Changes to UK health and safety law

Changes to UK health and safety law

 

 in focus at British Safety Council’s Manchester conference, 26 February 2014

The British Safety Council is holding a half-day conference in Manchester on 26 February to update employers in the north west of England and surrounding regions on important developments in UK health and safety legislation, practice and enforcement.

Aimed at employers, directors and managers in businesses and organisations of all types, sizes and sectors, the conference will shine a light on some of the major workplace risks employers have to manage and seek to improve employers’ knowledge about how best to go about meeting this challenge.

Taking place from 8.15 – 12.00 at the Midland Hotel in Manchester city centre, the conference will feature expert speakers from the health, safety and legal worlds, including representatives from the Health and Safety Executive, Manchester-based law practice Osborn, Abbas Hunt and St John Ambulance.

In light of the coalition government’s continuing efforts to simplify the UK’s legal framework for health and safety and the ever-present threat of prosecution and heavy fines for those businesses who fail to meet their health and safety duties, the conference will focus strongly on recent changes to the law and trends in health and safety enforcement and prosecution.

The speakers
Lee Hughes, regulatory lawyer at Osborn Abas Hunt, will explain how an apparent trend to prosecute company directors and managers when taking corporate manslaughter charges against a business highlights the risk of employers failing to ensure adequate health and safety standards at work. Meanwhile, Peter Savage, chief operations officer at St John Ambulance, will explain how, following a legal change in October 2013, employers must now carry out their own checks on the competence of first aid training providers, rather than relying on a previous system of approved trainers run by the Health and Safety Executive.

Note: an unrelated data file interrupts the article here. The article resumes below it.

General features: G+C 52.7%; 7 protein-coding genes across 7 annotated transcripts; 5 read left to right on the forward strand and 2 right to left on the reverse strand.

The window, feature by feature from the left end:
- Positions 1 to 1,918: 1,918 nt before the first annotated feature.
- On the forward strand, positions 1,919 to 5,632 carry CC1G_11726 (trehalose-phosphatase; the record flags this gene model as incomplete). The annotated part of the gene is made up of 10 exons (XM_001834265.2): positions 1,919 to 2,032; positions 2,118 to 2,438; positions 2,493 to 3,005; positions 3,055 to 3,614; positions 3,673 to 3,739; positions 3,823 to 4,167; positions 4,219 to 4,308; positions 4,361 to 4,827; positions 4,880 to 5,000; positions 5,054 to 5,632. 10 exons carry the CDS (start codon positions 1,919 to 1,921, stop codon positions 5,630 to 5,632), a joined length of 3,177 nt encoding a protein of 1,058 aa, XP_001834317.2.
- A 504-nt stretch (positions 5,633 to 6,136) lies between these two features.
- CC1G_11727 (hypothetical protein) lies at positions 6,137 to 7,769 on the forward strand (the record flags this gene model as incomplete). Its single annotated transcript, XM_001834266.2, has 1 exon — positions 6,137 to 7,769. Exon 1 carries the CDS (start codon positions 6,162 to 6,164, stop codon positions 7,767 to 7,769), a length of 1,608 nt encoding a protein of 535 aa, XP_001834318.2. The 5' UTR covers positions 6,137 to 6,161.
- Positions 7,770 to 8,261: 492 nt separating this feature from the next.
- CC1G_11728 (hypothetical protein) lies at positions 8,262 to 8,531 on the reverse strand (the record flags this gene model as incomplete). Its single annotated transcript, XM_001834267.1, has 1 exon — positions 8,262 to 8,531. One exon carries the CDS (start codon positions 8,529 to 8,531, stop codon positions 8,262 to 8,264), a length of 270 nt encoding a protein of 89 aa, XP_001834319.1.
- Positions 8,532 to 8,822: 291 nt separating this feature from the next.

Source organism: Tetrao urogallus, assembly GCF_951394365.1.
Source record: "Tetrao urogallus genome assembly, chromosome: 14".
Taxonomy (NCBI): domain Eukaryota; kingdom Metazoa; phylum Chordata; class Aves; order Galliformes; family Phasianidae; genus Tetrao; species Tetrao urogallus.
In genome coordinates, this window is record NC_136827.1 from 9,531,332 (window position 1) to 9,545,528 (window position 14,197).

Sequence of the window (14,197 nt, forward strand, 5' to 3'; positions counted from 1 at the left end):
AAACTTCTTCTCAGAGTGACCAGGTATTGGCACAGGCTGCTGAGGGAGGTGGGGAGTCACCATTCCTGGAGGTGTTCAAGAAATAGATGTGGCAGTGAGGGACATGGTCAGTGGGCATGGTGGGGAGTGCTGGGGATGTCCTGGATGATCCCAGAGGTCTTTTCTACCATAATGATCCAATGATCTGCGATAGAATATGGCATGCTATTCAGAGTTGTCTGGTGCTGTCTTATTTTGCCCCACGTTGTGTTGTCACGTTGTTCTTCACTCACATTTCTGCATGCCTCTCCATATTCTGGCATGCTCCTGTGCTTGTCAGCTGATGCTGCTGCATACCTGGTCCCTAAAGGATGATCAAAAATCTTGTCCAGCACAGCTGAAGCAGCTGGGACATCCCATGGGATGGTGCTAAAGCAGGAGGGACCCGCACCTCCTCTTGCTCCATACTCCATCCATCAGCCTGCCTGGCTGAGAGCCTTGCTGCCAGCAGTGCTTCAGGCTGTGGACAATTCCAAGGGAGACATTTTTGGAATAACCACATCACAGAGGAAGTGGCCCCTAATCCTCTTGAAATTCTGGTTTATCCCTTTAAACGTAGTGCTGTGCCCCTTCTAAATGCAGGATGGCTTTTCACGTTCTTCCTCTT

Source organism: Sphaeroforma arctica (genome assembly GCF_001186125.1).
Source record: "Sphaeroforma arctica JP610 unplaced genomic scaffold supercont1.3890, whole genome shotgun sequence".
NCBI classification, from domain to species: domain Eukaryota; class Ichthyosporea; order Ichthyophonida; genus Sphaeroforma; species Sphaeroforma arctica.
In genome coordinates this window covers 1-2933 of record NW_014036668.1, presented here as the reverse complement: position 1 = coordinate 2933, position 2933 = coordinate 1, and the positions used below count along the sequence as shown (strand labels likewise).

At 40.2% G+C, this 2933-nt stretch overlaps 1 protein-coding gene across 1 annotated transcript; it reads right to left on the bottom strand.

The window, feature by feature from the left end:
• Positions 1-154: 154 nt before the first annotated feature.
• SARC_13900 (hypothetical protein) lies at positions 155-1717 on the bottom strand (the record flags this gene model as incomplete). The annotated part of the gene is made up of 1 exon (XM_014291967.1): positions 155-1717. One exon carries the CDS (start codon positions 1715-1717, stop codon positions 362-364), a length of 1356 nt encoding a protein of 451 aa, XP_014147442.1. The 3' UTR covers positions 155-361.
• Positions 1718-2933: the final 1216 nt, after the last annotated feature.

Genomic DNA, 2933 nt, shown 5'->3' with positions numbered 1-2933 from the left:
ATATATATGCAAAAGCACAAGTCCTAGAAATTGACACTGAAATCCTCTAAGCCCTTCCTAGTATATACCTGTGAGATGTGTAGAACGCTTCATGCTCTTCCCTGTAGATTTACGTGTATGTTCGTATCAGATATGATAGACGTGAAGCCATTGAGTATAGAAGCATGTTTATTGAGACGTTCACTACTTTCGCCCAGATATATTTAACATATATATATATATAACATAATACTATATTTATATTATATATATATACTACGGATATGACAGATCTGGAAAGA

Paul Cook from the Health and Safety Executive will explain how new guidance on managing health and safety provides an effective framework for identifying, assessing and controlling common risks – thereby protecting employees and others from the risk of injury and ill health. Nattasha Freeman, head of health and safety at property consultancy GBR Phoenix Beard, will provide an overview of key developments in the regulation of health and safety in construction.

Nattasha – who is a past President of the Institution of Occupational Safety and Health (IOSH),­ the membership body for health and safety professionals – will explain recent changes to the legal controls on work with asbestos affecting the construction and refurbishment sectors, and government plans to simplify the Construction (Design and Management) Regulations 2007, which place health and safety duties on all parties involved in major construction work. She will also draw on her extensive experience as a construction health and safety professional to outline ways of managing the risks from fire in large occupied buildings.

Finally, Gary Jewkes and Tony Murphy from Ellesmere Port-based legionella management specialist Wrights Services UK Ltd, will explain their experiences of controlling exposure to the potentially dangerous bacteria at a complex industrial site. Wrights Services UK is contracted to control legionella in water systems at ESSAR’s giant Stanlow Oil refinery in Ellesmere Port, Cheshire, and Gary and Tony will outline some of the techniques used to protect employees and the public from the threat of developing Legionnaires’ disease.

The conference also provides an opportunity to gain continuing professional development (CPD) credits for Institution of Occupational Safety and Health (IOSH) and International Institute of Risk and Safety Management (IIRSM) CPD schemes.

Neal Stone, director of policy and research at the British Safety Council, said: “In 2012-13, 15 people lost their lives while at work in the North West and 2,337 suffered a major injury, making it vital for employers across the region to effectively manage the risks to their workers’ health and safety.

“The British Safety Council’s half-day conference provides an ideal opportunity to keep abreast of recent developments in health and safety policy, law and practice, understand the legal requirements in this area and learn about best practice from experts in the field.”

How to book
Delegate fees are £90 + VAT for British Safety Council members, and £115 + VAT for non-members. Delegates who book and pay for their place(s) by 15 January 2014 will be automatically entered into a prize draw to win a Kindle Fire (terms and conditions apply).

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